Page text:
Baghari was initially introduced in 1950, and has now been re-released as the third in the Piguet line, joining Bandit and Fracas. When my friend Dawn and I tried this at Neiman's on Sunday, after a full day of sniffing, we both thought it was very fruity. Dawn said she thought it was like Bond No 9 Little Italy and I was thinking it was more lemony/bergamot. It smelled fruity and sparkling. I bought it. When I got home and tried it later, it seemed much less fruity, more overall "perfumey". And as I have said before, perfumey can be a good thing. In fact the last time I remember reviewing a perfume that was perfumey - it was Le Dix. Both observations very coincidental, because guess what? The contemporary perfumer has worked with Bond No 9, and the original perfumer on Le Dix.
It starts out a sparkling bergamot note that as you sniff seems to recede within the powdery depths. The powdery aspect is less sweet than some; very reminiscent of Lorenzo Villoresi Teint de Neige. In fact after checking, Teint de Neige and Baghari share at least five common notes: Rose, jasmine, vanilla, musk, amber. I also feel the Balenciaga Le Dix connection. I never caught even a glimpse of the violet, but another friend said she got iris and lots of strong violets in the middle. To me the rose and other florals are well wrapped in the powdery veil. The aldehydes are mild but do lend to the sparkling opening. The drydown is a soft vanilla amber and musk base. Long lasting but not as much sillage as you might expect. Definitely a quiet, refined, soft oriental. Very lovely, I'm quite happy with my purchase and I expect I will reach for it often this fall.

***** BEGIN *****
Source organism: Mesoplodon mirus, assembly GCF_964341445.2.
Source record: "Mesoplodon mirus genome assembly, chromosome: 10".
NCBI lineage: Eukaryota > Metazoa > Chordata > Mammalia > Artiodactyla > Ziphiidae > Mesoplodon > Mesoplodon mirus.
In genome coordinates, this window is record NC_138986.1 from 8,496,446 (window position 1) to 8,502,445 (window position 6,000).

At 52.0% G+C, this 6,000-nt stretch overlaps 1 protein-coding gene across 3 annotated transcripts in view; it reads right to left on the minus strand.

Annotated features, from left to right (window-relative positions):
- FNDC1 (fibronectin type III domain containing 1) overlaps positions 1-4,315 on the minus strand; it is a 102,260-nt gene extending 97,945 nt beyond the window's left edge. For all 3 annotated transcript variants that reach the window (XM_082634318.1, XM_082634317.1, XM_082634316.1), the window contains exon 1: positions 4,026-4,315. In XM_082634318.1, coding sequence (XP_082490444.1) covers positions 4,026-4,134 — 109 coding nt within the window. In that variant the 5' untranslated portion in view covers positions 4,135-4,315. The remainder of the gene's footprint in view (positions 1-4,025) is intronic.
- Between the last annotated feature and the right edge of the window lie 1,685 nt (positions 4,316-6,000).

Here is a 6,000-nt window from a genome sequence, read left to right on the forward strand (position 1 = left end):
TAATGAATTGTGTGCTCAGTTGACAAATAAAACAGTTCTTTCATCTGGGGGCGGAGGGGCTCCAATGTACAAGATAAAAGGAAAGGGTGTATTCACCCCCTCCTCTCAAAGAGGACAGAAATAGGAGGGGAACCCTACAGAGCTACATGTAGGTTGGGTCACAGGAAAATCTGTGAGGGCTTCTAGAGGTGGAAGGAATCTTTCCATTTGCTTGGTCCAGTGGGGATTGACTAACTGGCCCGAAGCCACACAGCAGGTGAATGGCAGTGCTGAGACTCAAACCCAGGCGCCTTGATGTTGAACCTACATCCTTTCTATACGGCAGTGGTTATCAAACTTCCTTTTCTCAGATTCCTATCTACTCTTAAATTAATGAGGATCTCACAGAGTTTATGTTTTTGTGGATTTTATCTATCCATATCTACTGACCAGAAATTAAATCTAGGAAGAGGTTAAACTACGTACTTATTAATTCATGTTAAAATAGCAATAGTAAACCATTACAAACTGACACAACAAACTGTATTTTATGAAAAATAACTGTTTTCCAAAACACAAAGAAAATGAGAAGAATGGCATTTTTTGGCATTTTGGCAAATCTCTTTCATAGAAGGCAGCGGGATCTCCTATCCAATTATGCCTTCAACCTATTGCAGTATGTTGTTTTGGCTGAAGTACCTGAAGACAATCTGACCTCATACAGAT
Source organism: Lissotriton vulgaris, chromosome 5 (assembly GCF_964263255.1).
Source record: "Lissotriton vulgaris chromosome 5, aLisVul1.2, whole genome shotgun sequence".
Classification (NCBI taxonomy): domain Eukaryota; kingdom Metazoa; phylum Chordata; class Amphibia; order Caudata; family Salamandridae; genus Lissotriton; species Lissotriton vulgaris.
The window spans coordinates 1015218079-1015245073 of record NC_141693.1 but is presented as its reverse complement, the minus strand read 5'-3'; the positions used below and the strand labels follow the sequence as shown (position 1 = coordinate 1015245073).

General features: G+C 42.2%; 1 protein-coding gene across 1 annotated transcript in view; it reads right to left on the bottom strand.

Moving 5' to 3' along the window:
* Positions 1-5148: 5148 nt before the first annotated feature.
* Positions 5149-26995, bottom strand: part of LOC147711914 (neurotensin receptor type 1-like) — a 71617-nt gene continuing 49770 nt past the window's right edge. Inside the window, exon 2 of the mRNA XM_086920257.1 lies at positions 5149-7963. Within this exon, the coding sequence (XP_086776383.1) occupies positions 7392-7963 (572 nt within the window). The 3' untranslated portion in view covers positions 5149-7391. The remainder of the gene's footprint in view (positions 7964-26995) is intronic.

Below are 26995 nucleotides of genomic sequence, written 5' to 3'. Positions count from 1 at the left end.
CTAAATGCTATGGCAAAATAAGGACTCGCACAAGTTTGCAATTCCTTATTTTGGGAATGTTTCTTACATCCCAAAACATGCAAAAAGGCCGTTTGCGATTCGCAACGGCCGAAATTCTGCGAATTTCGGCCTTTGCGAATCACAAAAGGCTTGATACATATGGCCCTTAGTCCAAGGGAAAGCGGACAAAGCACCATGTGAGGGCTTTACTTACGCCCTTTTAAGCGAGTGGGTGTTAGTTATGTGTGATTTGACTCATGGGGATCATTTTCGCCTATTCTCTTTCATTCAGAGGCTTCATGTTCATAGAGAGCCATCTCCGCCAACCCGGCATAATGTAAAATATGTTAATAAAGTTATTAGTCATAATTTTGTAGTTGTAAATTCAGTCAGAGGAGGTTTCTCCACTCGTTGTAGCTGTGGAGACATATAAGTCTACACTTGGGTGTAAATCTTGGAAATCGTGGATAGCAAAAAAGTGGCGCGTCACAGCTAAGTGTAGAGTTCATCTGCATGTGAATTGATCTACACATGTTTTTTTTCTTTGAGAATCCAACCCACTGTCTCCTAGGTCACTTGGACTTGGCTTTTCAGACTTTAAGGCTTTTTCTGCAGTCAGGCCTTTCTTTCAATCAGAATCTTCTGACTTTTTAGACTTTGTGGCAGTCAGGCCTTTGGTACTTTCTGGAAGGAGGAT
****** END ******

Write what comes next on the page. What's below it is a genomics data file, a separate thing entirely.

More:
Notes: violets, neroli, jasmine, Bulgarian rose, rose centifolia, iris, bergamot, aldehydes, vetiver, amber, vanilla and musk.
You can read more about Baghari from the website here: Baghari
Baghari is available:
Le Bon Marché and Printemps (Paris)
Harvey Nichols (United Kingdom and Ireland)
Bergdorf Goodman (New York)
Neiman Marcus stores (U.S.)